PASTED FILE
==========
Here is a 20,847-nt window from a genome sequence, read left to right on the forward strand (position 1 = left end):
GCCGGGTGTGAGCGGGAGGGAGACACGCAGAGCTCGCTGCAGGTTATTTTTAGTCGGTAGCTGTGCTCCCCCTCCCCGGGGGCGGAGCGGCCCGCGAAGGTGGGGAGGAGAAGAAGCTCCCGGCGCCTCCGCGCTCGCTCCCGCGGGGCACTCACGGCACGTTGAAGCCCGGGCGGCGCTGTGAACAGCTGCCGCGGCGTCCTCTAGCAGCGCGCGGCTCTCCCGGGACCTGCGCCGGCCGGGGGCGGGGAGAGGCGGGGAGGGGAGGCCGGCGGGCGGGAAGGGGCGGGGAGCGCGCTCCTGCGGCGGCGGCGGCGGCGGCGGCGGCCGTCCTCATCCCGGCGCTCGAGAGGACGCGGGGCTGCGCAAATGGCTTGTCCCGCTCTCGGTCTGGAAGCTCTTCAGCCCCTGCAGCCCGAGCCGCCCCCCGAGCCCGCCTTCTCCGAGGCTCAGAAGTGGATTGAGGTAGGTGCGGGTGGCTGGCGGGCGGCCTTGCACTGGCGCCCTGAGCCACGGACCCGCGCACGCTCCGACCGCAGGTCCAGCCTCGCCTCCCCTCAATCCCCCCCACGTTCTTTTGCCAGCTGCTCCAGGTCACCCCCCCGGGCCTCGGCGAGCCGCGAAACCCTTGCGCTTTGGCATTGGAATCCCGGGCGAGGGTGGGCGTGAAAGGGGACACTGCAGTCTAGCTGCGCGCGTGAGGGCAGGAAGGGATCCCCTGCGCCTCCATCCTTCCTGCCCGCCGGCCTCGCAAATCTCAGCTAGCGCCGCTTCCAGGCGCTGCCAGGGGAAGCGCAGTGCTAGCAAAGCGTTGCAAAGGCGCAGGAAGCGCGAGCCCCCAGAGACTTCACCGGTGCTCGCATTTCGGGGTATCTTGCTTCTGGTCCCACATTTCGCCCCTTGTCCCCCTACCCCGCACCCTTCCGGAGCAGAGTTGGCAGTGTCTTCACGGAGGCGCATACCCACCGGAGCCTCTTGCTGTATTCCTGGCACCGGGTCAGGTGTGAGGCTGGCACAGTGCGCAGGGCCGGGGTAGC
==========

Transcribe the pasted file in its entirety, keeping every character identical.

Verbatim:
Here is a 20,847-nt window from a genome sequence, read left to right on the forward strand (position 1 = left end):
GCCGGGTGTGAGCGGGAGGGAGACACGCAGAGCTCGCTGCAGGTTATTTTTAGTCGGTAGCTGTGCTCCCCCTCCCCGGGGGCGGAGCGGCCCGCGAAGGTGGGGAGGAGAAGAAGCTCCCGGCGCCTCCGCGCTCGCTCCCGCGGGGCACTCACGGCACGTTGAAGCCCGGGCGGCGCTGTGAACAGCTGCCGCGGCGTCCTCTAGCAGCGCGCGGCTCTCCCGGGACCTGCGCCGGCCGGGGGCGGGGAGAGGCGGGGAGGGGAGGCCGGCGGGCGGGAAGGGGCGGGGAGCGCGCTCCTGCGGCGGCGGCGGCGGCGGCGGCGGCCGTCCTCATCCCGGCGCTCGAGAGGACGCGGGGCTGCGCAAATGGCTTGTCCCGCTCTCGGTCTGGAAGCTCTTCAGCCCCTGCAGCCCGAGCCGCCCCCCGAGCCCGCCTTCTCCGAGGCTCAGAAGTGGATTGAGGTAGGTGCGGGTGGCTGGCGGGCGGCCTTGCACTGGCGCCCTGAGCCACGGACCCGCGCACGCTCCGACCGCAGGTCCAGCCTCGCCTCCCCTCAATCCCCCCCACGTTCTTTTGCCAGCTGCTCCAGGTCACCCCCCCGGGCCTCGGCGAGCCGCGAAACCCTTGCGCTTTGGCATTGGAATCCCGGGCGAGGGTGGGCGTGAAAGGGGACACTGCAGTCTAGCTGCGCGCGTGAGGGCAGGAAGGGATCCCCTGCGCCTCCATCCTTCCTGCCCGCCGGCCTCGCAAATCTCAGCTAGCGCCGCTTCCAGGCGCTGCCAGGGGAAGCGCAGTGCTAGCAAAGCGTTGCAAAGGCGCAGGAAGCGCGAGCCCCCAGAGACTTCACCGGTGCTCGCATTTCGGGGTATCTTGCTTCTGGTCCCACATTTCGCCCCTTGTCCCCCTACCCCGCACCCTTCCGGAGCAGAGTTGGCAGTGTCTTCACGGAGGCGCATACCCACCGGAGCCTCTTGCTGTATTCCTGGCACCGGGTCAGGTGTGAGGCTGGCACAGTGCGCAGGGCCGGGGTAGC